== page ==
Health care organizations should develop a strategy to mitigate cybersecurity risks associated with connected medical devices.

Photo credit: Martin Barraud, Getty Images

With health care experiencing accelerated adoption of the Internet of Things (IoT), demand is skyrocketing for connected medical, operational and personal “things.” Not coincidentally, attacks on health care organizations are also rising, with numerous high-profile breaches having been reported this past year.

Although many IoT devices offer extraordinary benefits for improving patient outcomes, staff effectiveness and operational cost savings, they also bring with them new security risks. Instead of just targeting employees with sophisticated email phishing schemes, hackers now can exploit vulnerabilities in any type of connected device, right down to your light bulbs.

That’s why the latest cybersecurity best practices call for a multilayered IoT security strategy to mitigate threats and reduce risks. These seven steps can help organizations to develop a comprehensive cybersecurity game plan while ensuring that they won’t become the next headline.

Step 1. Know what’s on your network

Understand how to secure the network that supports IoT infrastructure begins with knowing what’s running on it. Assuming it’s a great network, people will want to connect devices to it. Otherwise, what’s the point?

Further, it’s no longer just information technology (IT) staff who are connecting devices via wired ports or wireless systems. Practically every hospital staff member is skilled enough to connect a device. In other words, no matter how hard an IT team tries to establish guidelines and procedures, someone will always connect something unexpected.

This makes modern network access control (NAC) solutions the first line of defense, the best of which offer granular centralized, role-based management and network segmentation. Such solutions enable policies to be set regarding which devices or things can, and cannot, access a network, as well as what data or applications they can access and who has the ability to manage or maintain these devices.

Such solutions monitor connections 24/7 and automatically quarantine anything that doesn’t fit. Simultaneously, an alert about a quarantined device goes to the individual assigned.

Quickly alerting IT is a vital capability, as it ensures that a human can swiftly permit the right people to gain access in support of the primary mission: meeting patient needs. For example, an IT team can determine whether a quarantine alert is simply a biomedical technician attempting to connect a new patient device or a suspicious activity that merits further investigation.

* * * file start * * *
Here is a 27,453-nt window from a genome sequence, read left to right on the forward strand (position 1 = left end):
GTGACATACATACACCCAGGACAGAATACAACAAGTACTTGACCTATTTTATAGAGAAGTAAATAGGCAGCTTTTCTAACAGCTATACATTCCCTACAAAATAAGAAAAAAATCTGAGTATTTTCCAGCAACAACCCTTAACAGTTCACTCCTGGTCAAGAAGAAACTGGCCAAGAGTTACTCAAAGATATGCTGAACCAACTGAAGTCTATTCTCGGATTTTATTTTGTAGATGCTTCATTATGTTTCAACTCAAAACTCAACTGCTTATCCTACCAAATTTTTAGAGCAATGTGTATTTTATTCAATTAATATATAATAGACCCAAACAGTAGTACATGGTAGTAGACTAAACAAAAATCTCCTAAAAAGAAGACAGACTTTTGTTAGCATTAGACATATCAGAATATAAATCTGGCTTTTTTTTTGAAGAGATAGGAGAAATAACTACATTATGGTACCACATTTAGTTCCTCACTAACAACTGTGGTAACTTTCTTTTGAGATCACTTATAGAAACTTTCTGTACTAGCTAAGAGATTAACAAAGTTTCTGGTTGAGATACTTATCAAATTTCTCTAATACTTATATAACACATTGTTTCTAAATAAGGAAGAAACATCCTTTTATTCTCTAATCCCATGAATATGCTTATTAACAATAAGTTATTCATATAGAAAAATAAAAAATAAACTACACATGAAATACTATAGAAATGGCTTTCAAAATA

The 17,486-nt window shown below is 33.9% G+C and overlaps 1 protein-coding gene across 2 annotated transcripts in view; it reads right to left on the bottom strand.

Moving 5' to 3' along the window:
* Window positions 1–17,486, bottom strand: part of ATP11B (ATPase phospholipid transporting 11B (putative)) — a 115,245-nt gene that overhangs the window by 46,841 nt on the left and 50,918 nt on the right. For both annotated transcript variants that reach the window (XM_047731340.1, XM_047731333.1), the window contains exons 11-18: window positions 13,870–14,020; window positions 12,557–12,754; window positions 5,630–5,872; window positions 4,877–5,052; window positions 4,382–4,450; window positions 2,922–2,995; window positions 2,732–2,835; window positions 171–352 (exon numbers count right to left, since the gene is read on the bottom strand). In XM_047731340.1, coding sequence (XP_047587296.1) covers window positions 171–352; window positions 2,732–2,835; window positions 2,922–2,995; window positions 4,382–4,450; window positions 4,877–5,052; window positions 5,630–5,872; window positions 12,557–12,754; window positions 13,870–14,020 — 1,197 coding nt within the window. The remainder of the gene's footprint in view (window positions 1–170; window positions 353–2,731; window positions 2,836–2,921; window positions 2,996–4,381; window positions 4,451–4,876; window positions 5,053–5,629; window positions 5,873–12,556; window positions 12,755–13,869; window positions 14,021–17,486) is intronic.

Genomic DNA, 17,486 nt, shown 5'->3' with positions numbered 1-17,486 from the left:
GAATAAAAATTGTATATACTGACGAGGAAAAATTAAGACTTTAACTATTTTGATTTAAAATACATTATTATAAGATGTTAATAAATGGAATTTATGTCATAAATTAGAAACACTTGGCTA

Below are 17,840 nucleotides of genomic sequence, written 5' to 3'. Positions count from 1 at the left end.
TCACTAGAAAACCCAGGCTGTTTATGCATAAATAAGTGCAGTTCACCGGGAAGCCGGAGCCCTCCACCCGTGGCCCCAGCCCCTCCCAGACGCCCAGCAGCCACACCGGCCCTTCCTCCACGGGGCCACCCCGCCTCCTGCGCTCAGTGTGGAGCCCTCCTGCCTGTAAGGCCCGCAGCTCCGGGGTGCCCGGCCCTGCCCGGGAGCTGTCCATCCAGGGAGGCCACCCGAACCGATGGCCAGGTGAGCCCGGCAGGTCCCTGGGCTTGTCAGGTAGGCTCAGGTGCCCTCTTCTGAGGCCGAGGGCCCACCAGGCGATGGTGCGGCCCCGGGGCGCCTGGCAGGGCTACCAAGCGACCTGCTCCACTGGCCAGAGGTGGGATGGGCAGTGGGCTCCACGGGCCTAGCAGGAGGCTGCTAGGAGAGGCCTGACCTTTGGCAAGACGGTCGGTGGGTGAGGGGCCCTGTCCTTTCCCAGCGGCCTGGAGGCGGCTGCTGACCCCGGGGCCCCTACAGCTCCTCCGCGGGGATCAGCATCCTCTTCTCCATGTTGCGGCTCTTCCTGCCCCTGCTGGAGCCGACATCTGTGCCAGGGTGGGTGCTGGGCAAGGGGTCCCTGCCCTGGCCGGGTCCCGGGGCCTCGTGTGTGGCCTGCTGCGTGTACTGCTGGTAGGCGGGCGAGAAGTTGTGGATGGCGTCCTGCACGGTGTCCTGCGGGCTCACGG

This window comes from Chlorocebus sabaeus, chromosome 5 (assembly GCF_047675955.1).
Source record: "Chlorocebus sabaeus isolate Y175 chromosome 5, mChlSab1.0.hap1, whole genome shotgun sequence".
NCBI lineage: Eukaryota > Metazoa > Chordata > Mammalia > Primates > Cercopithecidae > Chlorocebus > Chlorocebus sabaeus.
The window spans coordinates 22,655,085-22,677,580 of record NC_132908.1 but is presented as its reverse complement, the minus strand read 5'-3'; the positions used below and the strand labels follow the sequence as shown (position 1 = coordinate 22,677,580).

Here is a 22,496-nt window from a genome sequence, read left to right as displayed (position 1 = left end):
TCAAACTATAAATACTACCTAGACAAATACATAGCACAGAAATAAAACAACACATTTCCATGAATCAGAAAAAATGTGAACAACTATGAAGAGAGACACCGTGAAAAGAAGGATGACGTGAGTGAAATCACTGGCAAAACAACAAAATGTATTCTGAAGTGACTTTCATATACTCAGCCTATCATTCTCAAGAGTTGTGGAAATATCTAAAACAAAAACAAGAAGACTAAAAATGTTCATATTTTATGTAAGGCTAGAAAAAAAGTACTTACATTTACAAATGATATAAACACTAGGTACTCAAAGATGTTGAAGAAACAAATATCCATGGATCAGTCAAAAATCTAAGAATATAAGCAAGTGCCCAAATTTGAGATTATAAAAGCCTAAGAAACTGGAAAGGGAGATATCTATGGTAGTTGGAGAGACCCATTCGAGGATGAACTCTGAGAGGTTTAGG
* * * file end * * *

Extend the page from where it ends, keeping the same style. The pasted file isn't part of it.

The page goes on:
Step 2. Know the role of each user, device and thing

Controlling IoT access to a network requires controlling both the devices and the humans who connect them. To determine what type of access to give a person or an IoT device, it’s not as important to know what each one is as it is to understand what they do. In other words, it requires understanding the business aspect of why a person or device is seeking network access.

This may seem like a no-brainer, but it needs to be emphasized because a significant number of health care IT and facilities professionals are hired from outside the field. It’s important for organizations that fall under this category to work with their business counterparts to understand the role each connected user or device plays.

For example, IoT-enabled, smart hand-washing stations track clinician compliance with organizational hygiene policies. The data these stations collect is critical to tracing and mitigating infection sources before they become a hazard to patients or put an organization at risk.

On the staff safety side, an increasing number of building security systems include a smartphone-enabled duress app. This empowers clinicians to request assistance with a single touch.

Clearly, each of these IoT connection types requires the right role to ensure smooth, seamless and always-on network access.

Step 3. Infuse real-time intelligence to detect subtle changes

Security experts agree. No matter how well wired and wireless network are secured, threats eventually will find their way in. In fact, recent reports show that more than two-thirds of breaches actually involve internal actors rather than external forces.

That’s why the most advanced defenses now include sophisticated analytics and artificial intelligence (AI)-based machine learning. Such solutions spot changes in user or device behavior that often indicates that an invader has evaded perimeter defenses, whether originating from inside or out.